Graffiti is as ubiquitous as telephone poles in America's cities; it is as old as the earliest civilizations. The most public medium in the country today, graffiti can signal territory, love, or liberation. Ironically, graffiti is understood by only a fraction of those who encounter it. Usually read as a sign of urban decay and as a loss of control over the physical environment, graffiti has become one of the most potent cultural languages of our age. This book takes a look at the phenomenon as it is embodied in the neighbourhoods of one of its epicentres, Los Angeles. Anthropologist Susan Phillips enters the lives of the African-American and Chicano gang members to write a guide to their symbolic and visual expression. She decodes the graffiti - explaining how, for instance, gang boundaries are visually delimited and how "memorial" graffiti functions - as well as placing it in the context of the changing urban landscapes within the city. Graffiti, she argues, is inextricably linked to political change, to race, and to art, and she demonstrates how those connections are played out in contemporary LA. The book is, on this level, an iconography of street imagery.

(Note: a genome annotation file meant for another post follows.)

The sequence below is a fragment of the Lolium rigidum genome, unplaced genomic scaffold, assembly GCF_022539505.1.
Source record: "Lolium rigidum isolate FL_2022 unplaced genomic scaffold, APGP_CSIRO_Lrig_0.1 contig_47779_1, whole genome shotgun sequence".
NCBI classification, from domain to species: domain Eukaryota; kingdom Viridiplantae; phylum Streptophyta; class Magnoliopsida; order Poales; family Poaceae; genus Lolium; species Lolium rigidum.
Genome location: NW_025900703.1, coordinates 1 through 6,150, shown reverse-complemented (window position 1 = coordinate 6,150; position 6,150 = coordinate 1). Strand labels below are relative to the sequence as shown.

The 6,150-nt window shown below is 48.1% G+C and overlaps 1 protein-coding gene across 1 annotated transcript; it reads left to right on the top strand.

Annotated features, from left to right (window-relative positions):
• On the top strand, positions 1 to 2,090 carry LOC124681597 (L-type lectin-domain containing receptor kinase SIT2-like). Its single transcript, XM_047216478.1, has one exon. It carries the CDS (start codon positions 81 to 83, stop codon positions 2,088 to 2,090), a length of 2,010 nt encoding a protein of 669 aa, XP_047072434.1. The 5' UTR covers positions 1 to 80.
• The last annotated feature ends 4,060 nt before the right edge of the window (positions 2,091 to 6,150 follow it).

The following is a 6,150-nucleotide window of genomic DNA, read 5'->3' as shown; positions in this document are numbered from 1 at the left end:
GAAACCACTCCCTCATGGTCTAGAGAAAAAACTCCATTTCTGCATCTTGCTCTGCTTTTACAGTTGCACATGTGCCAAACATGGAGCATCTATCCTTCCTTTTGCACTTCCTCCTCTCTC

But it is also a personal narrative about entering the world of LA street gangs.
Publisher: The University of Chicago Press